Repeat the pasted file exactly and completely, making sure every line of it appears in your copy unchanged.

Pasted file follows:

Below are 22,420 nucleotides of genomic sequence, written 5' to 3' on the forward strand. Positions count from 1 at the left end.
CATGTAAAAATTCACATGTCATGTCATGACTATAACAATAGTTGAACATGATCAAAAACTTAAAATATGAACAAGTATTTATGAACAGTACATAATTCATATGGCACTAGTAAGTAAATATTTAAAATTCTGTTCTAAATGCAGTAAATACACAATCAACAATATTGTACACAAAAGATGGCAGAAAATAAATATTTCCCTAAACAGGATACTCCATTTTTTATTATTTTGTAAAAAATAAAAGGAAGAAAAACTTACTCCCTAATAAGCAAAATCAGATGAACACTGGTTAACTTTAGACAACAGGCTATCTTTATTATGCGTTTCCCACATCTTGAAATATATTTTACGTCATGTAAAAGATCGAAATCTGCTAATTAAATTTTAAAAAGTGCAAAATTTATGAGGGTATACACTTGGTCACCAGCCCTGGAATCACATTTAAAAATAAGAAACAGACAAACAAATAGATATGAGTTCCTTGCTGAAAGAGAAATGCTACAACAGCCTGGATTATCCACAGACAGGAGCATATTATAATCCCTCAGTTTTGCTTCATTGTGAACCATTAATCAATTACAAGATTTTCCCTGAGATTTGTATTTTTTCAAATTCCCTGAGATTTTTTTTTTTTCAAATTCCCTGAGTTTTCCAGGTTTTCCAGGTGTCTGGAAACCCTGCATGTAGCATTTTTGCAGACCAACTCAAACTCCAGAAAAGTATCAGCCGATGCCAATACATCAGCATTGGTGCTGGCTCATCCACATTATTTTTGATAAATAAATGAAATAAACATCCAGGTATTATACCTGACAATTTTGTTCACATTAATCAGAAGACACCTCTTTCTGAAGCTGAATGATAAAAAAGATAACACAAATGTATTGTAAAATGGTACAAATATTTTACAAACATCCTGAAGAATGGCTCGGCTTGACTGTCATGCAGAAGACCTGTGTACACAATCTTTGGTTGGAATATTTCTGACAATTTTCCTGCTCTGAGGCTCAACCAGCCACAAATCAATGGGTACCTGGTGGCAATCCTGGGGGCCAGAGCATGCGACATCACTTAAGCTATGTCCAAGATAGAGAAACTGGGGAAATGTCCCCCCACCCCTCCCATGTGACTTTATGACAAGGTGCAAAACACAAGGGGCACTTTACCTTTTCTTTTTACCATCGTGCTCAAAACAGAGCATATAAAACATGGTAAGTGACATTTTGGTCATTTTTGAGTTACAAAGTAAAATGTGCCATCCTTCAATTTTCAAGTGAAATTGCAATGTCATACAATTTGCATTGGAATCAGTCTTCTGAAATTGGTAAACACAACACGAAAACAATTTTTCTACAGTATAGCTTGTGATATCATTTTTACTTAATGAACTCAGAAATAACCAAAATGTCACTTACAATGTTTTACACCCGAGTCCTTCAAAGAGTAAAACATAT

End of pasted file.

Below are 22,420 nucleotides of genomic sequence, written 5' to 3' on the forward strand. Positions count from 1 at the left end.
CATGTAAAAATTCACATGTCATGTCATGACTATAACAATAGTTGAACATGATCAAAAACTTAAAATATGAACAAGTATTTATGAACAGTACATAATTCATATGGCACTAGTAAGTAAATATTTAAAATTCTGTTCTAAATGCAGTAAATACACAATCAACAATATTGTACACAAAAGATGGCAGAAAATAAATATTTCCCTAAACAGGATACTCCATTTTTTATTATTTTGTAAAAAATAAAAGGAAGAAAAACTTACTCCCTAATAAGCAAAATCAGATGAACACTGGTTAACTTTAGACAACAGGCTATCTTTATTATGCGTTTCCCACATCTTGAAATATATTTTACGTCATGTAAAAGATCGAAATCTGCTAATTAAATTTTAAAAAGTGCAAAATTTATGAGGGTATACACTTGGTCACCAGCCCTGGAATCACATTTAAAAATAAGAAACAGACAAACAAATAGATATGAGTTCCTTGCTGAAAGAGAAATGCTACAACAGCCTGGATTATCCACAGACAGGAGCATATTATAATCCCTCAGTTTTGCTTCATTGTGAACCATTAATCAATTACAAGATTTTCCCTGAGATTTGTATTTTTTCAAATTCCCTGAGATTTTTTTTTTTTCAAATTCCCTGAGTTTTCCAGGTTTTCCAGGTGTCTGGAAACCCTGCATGTAGCATTTTTGCAGACCAACTCAAACTCCAGAAAAGTATCAGCCGATGCCAATACATCAGCATTGGTGCTGGCTCATCCACATTATTTTTGATAAATAAATGAAATAAACATCCAGGTATTATACCTGACAATTTTGTTCACATTAATCAGAAGACACCTCTTTCTGAAGCTGAATGATAAAAAAGATAACACAAATGTATTGTAAAATGGTACAAATATTTTACAAACATCCTGAAGAATGGCTCGGCTTGACTGTCATGCAGAAGACCTGTGTACACAATCTTTGGTTGGAATATTTCTGACAATTTTCCTGCTCTGAGGCTCAACCAGCCACAAATCAATGGGTACCTGGTGGCAATCCTGGGGGCCAGAGCATGCGACATCACTTAAGCTATGTCCAAGATAGAGAAACTGGGGAAATGTCCCCCCACCCCTCCCATGTGACTTTATGACAAGGTGCAAAACACAAGGGGCACTTTACCTTTTCTTTTTACCATCGTGCTCAAAACAGAGCATATAAAACATGGTAAGTGACATTTTGGTCATTTTTGAGTTACAAAGTAAAATGTGCCATCCTTCAATTTTCAAGTGAAATTGCAATGTCATACAATTTGCATTGGAATCAGTCTTCTGAAATTGGTAAACACAACACGAAAACAATTTTTCTACAGTATAGCTTGTGATATCATTTTTACTTAATGAACTCAGAAATAACCAAAATGTCACTTACAATGTTTTACACCCGAGTCCTTCAAAGAGTAAAACATAT